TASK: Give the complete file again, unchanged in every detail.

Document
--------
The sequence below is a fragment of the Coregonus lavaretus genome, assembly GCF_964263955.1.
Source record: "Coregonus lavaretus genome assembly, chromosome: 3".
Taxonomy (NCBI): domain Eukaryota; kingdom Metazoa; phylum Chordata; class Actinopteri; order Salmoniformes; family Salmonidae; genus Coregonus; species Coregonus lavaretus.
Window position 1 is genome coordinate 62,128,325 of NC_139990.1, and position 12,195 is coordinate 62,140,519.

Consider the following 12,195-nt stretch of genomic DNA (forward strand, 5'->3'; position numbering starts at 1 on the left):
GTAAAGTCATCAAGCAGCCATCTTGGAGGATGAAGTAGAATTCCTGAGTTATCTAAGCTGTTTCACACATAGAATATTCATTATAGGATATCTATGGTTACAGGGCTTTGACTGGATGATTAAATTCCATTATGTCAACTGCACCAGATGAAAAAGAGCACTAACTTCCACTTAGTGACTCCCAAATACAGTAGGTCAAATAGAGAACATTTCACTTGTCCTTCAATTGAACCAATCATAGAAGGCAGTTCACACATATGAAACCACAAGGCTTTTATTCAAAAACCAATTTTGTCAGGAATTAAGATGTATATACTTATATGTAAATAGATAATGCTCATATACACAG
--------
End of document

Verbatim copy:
The sequence below is a fragment of the Coregonus lavaretus genome, assembly GCF_964263955.1.
Source record: "Coregonus lavaretus genome assembly, chromosome: 3".
Taxonomy (NCBI): domain Eukaryota; kingdom Metazoa; phylum Chordata; class Actinopteri; order Salmoniformes; family Salmonidae; genus Coregonus; species Coregonus lavaretus.
Window position 1 is genome coordinate 62,128,325 of NC_139990.1, and position 12,195 is coordinate 62,140,519.

Consider the following 12,195-nt stretch of genomic DNA (forward strand, 5'->3'; position numbering starts at 1 on the left):
GTAAAGTCATCAAGCAGCCATCTTGGAGGATGAAGTAGAATTCCTGAGTTATCTAAGCTGTTTCACACATAGAATATTCATTATAGGATATCTATGGTTACAGGGCTTTGACTGGATGATTAAATTCCATTATGTCAACTGCACCAGATGAAAAAGAGCACTAACTTCCACTTAGTGACTCCCAAATACAGTAGGTCAAATAGAGAACATTTCACTTGTCCTTCAATTGAACCAATCATAGAAGGCAGTTCACACATATGAAACCACAAGGCTTTTATTCAAAAACCAATTTTGTCAGGAATTAAGATGTATATACTTATATGTAAATAGATAATGCTCATATACACAG